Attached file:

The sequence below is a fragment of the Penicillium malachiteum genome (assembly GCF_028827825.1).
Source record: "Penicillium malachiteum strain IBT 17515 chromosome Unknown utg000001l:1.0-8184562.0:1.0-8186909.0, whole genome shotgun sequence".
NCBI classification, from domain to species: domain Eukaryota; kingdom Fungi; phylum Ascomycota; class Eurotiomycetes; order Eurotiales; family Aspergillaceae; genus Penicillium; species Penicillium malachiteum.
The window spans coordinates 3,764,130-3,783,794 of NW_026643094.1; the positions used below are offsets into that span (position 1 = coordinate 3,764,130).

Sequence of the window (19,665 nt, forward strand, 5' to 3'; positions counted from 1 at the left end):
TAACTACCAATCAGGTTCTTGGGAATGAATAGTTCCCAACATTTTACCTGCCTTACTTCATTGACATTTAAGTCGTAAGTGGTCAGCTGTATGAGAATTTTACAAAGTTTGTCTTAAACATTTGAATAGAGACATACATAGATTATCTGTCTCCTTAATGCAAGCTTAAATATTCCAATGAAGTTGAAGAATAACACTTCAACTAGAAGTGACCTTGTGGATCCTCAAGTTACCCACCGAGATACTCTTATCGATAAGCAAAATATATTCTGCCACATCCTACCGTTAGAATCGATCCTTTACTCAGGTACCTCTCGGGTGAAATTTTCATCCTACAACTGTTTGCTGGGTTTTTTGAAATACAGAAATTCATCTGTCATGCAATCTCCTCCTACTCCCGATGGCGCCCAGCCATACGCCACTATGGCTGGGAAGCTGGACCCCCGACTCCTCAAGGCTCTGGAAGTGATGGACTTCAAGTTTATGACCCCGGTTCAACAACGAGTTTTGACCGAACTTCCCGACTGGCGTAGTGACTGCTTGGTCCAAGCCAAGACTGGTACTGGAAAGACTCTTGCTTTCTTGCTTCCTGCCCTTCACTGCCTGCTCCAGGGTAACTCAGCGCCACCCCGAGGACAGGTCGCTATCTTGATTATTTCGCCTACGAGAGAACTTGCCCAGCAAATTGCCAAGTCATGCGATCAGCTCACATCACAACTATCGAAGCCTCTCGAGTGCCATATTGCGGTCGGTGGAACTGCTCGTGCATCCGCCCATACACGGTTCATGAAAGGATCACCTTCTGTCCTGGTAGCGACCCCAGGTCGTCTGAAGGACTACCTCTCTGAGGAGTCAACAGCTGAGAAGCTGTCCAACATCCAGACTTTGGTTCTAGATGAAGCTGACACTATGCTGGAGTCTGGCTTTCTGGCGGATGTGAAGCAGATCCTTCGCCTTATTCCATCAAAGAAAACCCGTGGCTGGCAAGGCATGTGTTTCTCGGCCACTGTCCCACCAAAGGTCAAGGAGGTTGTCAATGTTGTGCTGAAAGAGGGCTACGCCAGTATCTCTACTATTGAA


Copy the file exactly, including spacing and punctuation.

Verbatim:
The sequence below is a fragment of the Penicillium malachiteum genome (assembly GCF_028827825.1).
Source record: "Penicillium malachiteum strain IBT 17515 chromosome Unknown utg000001l:1.0-8184562.0:1.0-8186909.0, whole genome shotgun sequence".
NCBI classification, from domain to species: domain Eukaryota; kingdom Fungi; phylum Ascomycota; class Eurotiomycetes; order Eurotiales; family Aspergillaceae; genus Penicillium; species Penicillium malachiteum.
The window spans coordinates 3,764,130-3,783,794 of NW_026643094.1; the positions used below are offsets into that span (position 1 = coordinate 3,764,130).

Sequence of the window (19,665 nt, forward strand, 5' to 3'; positions counted from 1 at the left end):
TAACTACCAATCAGGTTCTTGGGAATGAATAGTTCCCAACATTTTACCTGCCTTACTTCATTGACATTTAAGTCGTAAGTGGTCAGCTGTATGAGAATTTTACAAAGTTTGTCTTAAACATTTGAATAGAGACATACATAGATTATCTGTCTCCTTAATGCAAGCTTAAATATTCCAATGAAGTTGAAGAATAACACTTCAACTAGAAGTGACCTTGTGGATCCTCAAGTTACCCACCGAGATACTCTTATCGATAAGCAAAATATATTCTGCCACATCCTACCGTTAGAATCGATCCTTTACTCAGGTACCTCTCGGGTGAAATTTTCATCCTACAACTGTTTGCTGGGTTTTTTGAAATACAGAAATTCATCTGTCATGCAATCTCCTCCTACTCCCGATGGCGCCCAGCCATACGCCACTATGGCTGGGAAGCTGGACCCCCGACTCCTCAAGGCTCTGGAAGTGATGGACTTCAAGTTTATGACCCCGGTTCAACAACGAGTTTTGACCGAACTTCCCGACTGGCGTAGTGACTGCTTGGTCCAAGCCAAGACTGGTACTGGAAAGACTCTTGCTTTCTTGCTTCCTGCCCTTCACTGCCTGCTCCAGGGTAACTCAGCGCCACCCCGAGGACAGGTCGCTATCTTGATTATTTCGCCTACGAGAGAACTTGCCCAGCAAATTGCCAAGTCATGCGATCAGCTCACATCACAACTATCGAAGCCTCTCGAGTGCCATATTGCGGTCGGTGGAACTGCTCGTGCATCCGCCCATACACGGTTCATGAAAGGATCACCTTCTGTCCTGGTAGCGACCCCAGGTCGTCTGAAGGACTACCTCTCTGAGGAGTCAACAGCTGAGAAGCTGTCCAACATCCAGACTTTGGTTCTAGATGAAGCTGACACTATGCTGGAGTCTGGCTTTCTGGCGGATGTGAAGCAGATCCTTCGCCTTATTCCATCAAAGAAAACCCGTGGCTGGCAAGGCATGTGTTTCTCGGCCACTGTCCCACCAAAGGTCAAGGAGGTTGTCAATGTTGTGCTGAAAGAGGGCTACGCCAGTATCTCTACTATTGAA